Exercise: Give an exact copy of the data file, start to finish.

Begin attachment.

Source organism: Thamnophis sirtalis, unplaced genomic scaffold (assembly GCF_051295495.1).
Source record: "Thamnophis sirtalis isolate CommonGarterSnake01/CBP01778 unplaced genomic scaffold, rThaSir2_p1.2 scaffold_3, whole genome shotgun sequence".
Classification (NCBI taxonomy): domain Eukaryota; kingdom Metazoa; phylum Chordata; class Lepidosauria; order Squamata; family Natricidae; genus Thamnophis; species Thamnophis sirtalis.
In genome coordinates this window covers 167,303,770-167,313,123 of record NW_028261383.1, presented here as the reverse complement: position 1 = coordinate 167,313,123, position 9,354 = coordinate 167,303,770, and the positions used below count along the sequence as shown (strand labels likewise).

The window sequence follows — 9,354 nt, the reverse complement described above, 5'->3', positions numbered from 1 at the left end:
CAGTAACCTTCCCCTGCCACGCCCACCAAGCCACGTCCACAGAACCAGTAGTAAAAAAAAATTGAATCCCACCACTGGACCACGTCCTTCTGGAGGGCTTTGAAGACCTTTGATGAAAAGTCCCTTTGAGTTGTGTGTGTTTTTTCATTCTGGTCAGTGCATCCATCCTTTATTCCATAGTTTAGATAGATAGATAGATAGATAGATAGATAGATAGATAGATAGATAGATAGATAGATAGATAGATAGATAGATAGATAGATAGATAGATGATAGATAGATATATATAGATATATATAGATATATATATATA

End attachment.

Source organism: Thamnophis sirtalis, unplaced genomic scaffold (assembly GCF_051295495.1).
Source record: "Thamnophis sirtalis isolate CommonGarterSnake01/CBP01778 unplaced genomic scaffold, rThaSir2_p1.2 scaffold_3, whole genome shotgun sequence".
Classification (NCBI taxonomy): domain Eukaryota; kingdom Metazoa; phylum Chordata; class Lepidosauria; order Squamata; family Natricidae; genus Thamnophis; species Thamnophis sirtalis.
In genome coordinates this window covers 167,303,770-167,313,123 of record NW_028261383.1, presented here as the reverse complement: position 1 = coordinate 167,313,123, position 9,354 = coordinate 167,303,770, and the positions used below count along the sequence as shown (strand labels likewise).

The window sequence follows — 9,354 nt, the reverse complement described above, 5'->3', positions numbered from 1 at the left end:
CAGTAACCTTCCCCTGCCACGCCCACCAAGCCACGTCCACAGAACCAGTAGTAAAAAAAAATTGAATCCCACCACTGGACCACGTCCTTCTGGAGGGCTTTGAAGACCTTTGATGAAAAGTCCCTTTGAGTTGTGTGTGTTTTTTCATTCTGGTCAGTGCATCCATCCTTTATTCCATAGTTTAGATAGATAGATAGATAGATAGATAGATAGATAGATAGATAGATAGATAGATAGATAGATAGATAGATAGATAGATAGATAGATAGATGATAGATAGATATATATAGATATATATAGATATATATATATA